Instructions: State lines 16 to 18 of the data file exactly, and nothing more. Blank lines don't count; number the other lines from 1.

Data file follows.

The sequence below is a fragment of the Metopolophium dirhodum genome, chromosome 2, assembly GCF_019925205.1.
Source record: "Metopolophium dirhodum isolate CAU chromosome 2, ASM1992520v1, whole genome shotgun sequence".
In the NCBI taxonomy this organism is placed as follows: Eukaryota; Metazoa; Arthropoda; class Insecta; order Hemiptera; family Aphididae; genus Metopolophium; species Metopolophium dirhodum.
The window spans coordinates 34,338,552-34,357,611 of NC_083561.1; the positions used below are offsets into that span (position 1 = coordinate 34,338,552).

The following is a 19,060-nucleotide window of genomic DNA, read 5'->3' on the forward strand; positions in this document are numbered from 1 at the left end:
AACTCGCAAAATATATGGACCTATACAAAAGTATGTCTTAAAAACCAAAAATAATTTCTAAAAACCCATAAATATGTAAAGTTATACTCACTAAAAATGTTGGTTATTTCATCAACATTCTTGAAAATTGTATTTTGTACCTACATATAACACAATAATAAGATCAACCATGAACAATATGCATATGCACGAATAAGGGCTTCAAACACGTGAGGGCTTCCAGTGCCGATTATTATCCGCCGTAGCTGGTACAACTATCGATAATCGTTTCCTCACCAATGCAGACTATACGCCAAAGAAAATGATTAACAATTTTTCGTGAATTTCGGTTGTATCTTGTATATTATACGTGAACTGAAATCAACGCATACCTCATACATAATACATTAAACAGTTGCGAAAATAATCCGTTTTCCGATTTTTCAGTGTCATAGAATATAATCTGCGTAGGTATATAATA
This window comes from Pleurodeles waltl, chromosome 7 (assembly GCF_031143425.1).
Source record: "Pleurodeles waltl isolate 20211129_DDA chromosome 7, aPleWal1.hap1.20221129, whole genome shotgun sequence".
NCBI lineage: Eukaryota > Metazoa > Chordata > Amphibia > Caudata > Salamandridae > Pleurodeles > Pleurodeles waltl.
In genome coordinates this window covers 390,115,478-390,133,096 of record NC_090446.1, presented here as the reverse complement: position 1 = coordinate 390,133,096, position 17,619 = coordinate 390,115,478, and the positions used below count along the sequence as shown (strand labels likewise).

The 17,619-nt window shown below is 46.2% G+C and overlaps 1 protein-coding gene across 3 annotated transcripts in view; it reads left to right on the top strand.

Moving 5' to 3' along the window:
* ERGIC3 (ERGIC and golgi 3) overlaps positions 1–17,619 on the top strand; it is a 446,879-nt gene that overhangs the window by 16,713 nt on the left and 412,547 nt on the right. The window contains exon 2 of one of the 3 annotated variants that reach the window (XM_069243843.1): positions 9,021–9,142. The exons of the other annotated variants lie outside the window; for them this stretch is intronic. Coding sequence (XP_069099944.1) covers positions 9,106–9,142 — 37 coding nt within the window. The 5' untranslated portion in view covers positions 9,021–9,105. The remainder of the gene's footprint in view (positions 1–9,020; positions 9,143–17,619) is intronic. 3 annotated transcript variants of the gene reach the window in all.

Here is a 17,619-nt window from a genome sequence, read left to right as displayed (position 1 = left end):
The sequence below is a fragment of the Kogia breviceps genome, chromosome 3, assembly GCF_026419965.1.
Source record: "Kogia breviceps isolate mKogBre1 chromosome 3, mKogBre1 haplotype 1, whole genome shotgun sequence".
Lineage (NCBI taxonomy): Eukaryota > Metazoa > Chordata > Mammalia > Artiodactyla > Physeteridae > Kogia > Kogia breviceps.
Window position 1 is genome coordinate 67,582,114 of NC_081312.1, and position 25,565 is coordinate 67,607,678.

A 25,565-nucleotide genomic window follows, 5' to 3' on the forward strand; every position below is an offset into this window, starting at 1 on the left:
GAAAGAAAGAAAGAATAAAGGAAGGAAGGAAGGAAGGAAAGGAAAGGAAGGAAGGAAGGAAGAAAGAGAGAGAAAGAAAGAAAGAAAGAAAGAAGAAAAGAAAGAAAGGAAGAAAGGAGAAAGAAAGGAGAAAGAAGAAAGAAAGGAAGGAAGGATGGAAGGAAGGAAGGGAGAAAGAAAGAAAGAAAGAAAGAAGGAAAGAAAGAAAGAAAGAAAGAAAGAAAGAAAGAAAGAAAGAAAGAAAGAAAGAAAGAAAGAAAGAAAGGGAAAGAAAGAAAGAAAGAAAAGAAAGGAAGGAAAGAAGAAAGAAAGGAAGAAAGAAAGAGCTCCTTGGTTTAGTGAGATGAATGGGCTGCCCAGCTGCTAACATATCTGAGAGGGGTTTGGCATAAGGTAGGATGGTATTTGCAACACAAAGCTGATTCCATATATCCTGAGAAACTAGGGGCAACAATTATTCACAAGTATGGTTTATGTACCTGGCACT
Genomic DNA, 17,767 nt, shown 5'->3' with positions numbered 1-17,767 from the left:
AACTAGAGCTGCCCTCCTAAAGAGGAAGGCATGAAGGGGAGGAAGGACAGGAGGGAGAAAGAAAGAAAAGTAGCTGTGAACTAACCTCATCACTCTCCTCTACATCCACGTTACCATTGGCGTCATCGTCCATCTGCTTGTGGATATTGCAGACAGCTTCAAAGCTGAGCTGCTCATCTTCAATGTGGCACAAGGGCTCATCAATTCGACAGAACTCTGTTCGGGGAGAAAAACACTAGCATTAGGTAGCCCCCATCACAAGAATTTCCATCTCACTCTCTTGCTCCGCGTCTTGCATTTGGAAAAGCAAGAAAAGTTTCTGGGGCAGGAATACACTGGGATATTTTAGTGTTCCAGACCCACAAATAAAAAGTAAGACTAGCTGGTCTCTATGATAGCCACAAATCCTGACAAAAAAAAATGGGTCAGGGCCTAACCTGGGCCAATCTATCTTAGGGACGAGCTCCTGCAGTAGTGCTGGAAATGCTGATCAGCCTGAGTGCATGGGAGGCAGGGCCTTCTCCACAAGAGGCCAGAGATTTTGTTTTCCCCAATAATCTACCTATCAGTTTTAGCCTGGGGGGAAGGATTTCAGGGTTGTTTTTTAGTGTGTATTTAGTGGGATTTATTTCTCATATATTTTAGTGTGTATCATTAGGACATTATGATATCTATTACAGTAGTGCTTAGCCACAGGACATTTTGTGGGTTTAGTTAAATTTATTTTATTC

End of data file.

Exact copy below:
Source record: "Kogia breviceps isolate mKogBre1 chromosome 3, mKogBre1 haplotype 1, whole genome shotgun sequence".
Lineage (NCBI taxonomy): Eukaryota > Metazoa > Chordata > Mammalia > Artiodactyla > Physeteridae > Kogia > Kogia breviceps.
Window position 1 is genome coordinate 67,582,114 of NC_081312.1, and position 25,565 is coordinate 67,607,678.